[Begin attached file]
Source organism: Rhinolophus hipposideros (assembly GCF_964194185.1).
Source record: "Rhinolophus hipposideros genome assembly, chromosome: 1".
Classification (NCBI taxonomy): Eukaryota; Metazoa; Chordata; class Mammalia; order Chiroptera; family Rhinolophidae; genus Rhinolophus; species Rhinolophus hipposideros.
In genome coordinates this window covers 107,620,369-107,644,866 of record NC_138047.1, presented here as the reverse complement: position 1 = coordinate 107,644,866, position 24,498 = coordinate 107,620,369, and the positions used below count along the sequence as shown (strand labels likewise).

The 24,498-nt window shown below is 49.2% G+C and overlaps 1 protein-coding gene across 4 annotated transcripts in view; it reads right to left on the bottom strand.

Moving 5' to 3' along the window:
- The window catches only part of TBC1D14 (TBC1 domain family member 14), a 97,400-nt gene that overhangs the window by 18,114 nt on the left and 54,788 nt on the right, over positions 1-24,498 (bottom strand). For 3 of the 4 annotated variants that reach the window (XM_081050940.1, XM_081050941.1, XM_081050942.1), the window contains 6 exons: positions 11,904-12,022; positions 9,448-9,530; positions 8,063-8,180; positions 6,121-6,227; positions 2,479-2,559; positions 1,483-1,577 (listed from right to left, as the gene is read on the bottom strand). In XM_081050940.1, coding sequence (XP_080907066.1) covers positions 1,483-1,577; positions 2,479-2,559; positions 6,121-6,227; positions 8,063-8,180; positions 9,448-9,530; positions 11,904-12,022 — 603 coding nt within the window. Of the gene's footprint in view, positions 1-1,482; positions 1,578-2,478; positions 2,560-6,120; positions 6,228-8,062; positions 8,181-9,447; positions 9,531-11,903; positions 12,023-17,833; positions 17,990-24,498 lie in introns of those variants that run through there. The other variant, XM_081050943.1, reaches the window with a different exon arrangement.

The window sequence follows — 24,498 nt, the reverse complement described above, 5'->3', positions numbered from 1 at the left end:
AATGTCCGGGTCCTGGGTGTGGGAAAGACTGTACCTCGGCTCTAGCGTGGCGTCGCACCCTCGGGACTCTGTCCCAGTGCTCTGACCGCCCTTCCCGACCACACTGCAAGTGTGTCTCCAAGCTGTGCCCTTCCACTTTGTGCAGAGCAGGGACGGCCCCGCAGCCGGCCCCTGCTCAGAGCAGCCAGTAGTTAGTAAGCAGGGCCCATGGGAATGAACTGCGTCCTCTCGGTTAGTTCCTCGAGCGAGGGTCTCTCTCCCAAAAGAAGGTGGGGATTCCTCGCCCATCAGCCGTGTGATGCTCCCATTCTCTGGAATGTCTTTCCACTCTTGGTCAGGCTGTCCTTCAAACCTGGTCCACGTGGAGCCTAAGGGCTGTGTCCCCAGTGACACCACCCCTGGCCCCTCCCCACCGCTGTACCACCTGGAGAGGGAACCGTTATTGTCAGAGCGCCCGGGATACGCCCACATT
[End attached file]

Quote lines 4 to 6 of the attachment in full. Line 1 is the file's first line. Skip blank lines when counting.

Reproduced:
In genome coordinates this window covers 107,620,369-107,644,866 of record NC_138047.1, presented here as the reverse complement: position 1 = coordinate 107,644,866, position 24,498 = coordinate 107,620,369, and the positions used below count along the sequence as shown (strand labels likewise).

The 24,498-nt window shown below is 49.2% G+C and overlaps 1 protein-coding gene across 4 annotated transcripts in view; it reads right to left on the bottom strand.

Moving 5' to 3' along the window: